“Haaswundrinahcoul’ haatransfergosheltuh,” said the young boy in front of me. Which meant, “Hi, I was wondering if I could have a transfer to go the shelter?” He slurred it out in the same tonality as yesterday, eyes averted. A pudgy young thing in his late teens. Everywhere but within the US, a homeless overweight person would be an oxymoron; homelessness inside and outside this country are very different experiences.*

“Hey, I remember you from yesterday! Here you are. As long as you don’t ask me that everyday!”

He sheepishly bowed his head and scurried out of sight. I doubt very much he was homeless, what with his unmatted hair, clean skin, and new shoes– after a while you learn to thin-slice a person’s economic condition pretty quickly– but as I’ve said before, I need to give him the benefit of the doubt. What do I know? Maybe it’d only been a few days for him.

A few stops later, a tall man in clean clothes says, “I just got out of King County Jail.” We’re at Broadway and Roy, at the north end of trendy Capitol Hill, by Rom Mai Thai, Poppy, and the Deluxe, and definitely nowhere near any sort of prison facility. He’s between thirty and forty, an olive-skinned African-American mix, bald, with dark eyes and brows, like an Italian movie star. He speaks quietly, head tilted, hands outstretched in street sincerity.

I sigh inwardly. But that part of me is still there, the sympathetic unjudging good part of me which I hope I never lose. Out loud I say, “this is for you,” handing him a transfer.

Thank you,” he says, with an truthfulness in his eye contact and timbre that’s hard to fake. He pauses, the way you pause to thank someone who’s saved your life.

He walks to the rear, tall and lanky and alone. I watch him in the mirror, way back there, going through his tiny bag of belongings. He unrolls a pair of jeans, stands, and changes his pants.

I’m beginning to believe.

He’s trying to be modest, but there’s nowhere else to do it. We’re on an afternoon 49, populated with hipsters and students. You get to a state of living where shame is something you can no longer hide, and you just have to get on with the difficult business of inching forward. Who cares what these other people think. Can’t afford the luxury of being able to do something about it. He stays generally out of their eyelines, putting on fresh clothes in an air of solitary preparation, keeping to himself.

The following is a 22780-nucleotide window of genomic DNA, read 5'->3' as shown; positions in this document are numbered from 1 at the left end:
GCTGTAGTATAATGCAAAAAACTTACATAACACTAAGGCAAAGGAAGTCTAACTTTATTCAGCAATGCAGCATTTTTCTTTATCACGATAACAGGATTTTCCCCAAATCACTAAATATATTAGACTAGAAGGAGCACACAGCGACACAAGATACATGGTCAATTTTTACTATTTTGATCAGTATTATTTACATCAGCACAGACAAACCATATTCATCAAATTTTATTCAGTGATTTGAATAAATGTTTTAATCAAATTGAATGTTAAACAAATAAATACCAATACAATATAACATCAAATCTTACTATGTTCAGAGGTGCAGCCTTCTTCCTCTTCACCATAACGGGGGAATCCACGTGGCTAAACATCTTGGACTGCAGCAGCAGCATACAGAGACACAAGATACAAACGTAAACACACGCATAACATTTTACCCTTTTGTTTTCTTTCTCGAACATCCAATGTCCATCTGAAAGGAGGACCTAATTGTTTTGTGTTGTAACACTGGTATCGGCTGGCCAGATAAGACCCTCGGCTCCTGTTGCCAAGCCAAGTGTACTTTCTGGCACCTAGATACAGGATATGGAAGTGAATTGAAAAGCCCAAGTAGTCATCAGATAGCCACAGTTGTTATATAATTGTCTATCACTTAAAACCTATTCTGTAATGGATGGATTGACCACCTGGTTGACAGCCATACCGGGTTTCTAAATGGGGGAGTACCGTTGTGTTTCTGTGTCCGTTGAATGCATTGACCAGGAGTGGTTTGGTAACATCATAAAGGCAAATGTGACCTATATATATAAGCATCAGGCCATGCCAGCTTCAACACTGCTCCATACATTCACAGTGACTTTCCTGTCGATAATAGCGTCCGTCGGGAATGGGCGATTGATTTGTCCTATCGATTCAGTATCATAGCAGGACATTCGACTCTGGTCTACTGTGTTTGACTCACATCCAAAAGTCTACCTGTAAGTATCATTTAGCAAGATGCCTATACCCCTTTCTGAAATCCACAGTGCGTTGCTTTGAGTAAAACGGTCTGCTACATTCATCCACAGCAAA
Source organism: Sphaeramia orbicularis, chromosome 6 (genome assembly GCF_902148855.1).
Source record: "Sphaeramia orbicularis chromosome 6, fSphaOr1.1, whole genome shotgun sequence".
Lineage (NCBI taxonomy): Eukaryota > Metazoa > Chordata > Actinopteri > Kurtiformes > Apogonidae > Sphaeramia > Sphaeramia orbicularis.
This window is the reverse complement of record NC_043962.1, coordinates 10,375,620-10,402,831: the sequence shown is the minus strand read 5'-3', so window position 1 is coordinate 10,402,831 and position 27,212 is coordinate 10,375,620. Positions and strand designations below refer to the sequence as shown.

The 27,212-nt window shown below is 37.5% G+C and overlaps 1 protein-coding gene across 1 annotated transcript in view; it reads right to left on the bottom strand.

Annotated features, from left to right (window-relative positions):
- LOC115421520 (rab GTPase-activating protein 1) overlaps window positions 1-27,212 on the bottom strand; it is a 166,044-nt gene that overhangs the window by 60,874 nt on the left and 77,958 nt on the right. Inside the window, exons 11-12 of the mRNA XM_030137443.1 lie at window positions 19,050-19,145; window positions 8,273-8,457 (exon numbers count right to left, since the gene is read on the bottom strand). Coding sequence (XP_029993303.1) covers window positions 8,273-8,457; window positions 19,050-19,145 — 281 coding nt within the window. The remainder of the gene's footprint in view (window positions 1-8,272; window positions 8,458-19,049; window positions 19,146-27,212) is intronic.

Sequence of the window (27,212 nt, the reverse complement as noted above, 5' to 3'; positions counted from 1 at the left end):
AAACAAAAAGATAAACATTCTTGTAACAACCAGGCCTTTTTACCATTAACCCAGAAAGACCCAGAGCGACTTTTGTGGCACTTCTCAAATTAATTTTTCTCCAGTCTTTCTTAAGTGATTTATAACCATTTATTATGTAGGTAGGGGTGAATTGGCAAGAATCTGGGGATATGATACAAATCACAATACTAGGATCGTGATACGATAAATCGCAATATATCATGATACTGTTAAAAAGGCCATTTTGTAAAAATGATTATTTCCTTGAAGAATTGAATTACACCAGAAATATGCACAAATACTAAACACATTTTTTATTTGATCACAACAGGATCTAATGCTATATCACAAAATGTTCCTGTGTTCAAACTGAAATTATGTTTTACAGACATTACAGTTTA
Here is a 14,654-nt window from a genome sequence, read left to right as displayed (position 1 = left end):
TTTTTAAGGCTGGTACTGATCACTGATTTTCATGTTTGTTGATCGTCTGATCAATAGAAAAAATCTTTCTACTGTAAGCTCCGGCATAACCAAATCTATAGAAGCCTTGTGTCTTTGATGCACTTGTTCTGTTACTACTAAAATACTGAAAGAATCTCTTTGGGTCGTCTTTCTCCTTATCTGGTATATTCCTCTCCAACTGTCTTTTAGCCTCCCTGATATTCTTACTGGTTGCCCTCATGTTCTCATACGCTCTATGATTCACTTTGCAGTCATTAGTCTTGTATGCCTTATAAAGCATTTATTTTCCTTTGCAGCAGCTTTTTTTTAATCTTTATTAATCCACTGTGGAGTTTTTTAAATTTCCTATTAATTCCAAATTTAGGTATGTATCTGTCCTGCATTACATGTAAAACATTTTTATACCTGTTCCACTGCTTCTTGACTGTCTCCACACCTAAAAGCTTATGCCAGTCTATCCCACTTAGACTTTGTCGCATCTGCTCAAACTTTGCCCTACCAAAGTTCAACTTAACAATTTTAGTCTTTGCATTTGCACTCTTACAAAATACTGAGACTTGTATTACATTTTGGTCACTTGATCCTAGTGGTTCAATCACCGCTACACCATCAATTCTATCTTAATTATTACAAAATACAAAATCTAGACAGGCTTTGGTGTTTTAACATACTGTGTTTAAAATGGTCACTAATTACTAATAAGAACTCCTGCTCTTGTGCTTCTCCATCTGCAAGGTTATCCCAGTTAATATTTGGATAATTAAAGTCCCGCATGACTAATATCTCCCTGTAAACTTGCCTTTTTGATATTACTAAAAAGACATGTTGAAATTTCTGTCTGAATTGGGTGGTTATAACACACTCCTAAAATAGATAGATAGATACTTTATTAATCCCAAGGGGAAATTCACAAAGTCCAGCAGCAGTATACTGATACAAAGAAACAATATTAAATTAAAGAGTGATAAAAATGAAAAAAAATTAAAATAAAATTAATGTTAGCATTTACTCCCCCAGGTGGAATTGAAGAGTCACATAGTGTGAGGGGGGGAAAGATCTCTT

At Campus Parkway a bunch of students gather their headphones and paraphernalia, preparing to exit. A girl readjusts her Coach purse, twisting her lipstick applier for an extra pucker. Meanwhile, he’s walking back up to me. I smile at him through the mirror, seeing he wants to speak.

“Hey.” Louder than a whisper, softer than conversation. “Thank you for helping me.”

Instantly I know he’s telling the truth. His tone of voice says it all. The fact that he walked all the way back up here says it all. In moments like this you want to reach out to your fellow man, grab him by the hand or hug him tight, just to let him know the world cares. There is a space for you that only you can fill, my friend.

“Oh, it’s the least I could do. Congratulations, man, on getting out. Welcome back to the real world!”
He sighs heavily into a smile, letting go the burden weighing down his frame. “Thanks!”
“I’m so glad you got out. That’s a big deal.”
“I’s in there sixty-nine days, man.”
Don’t ask about his crime, I think to myself. Not the point. “Too long! Well, not as long as some other guys, but anytime in there is too long,”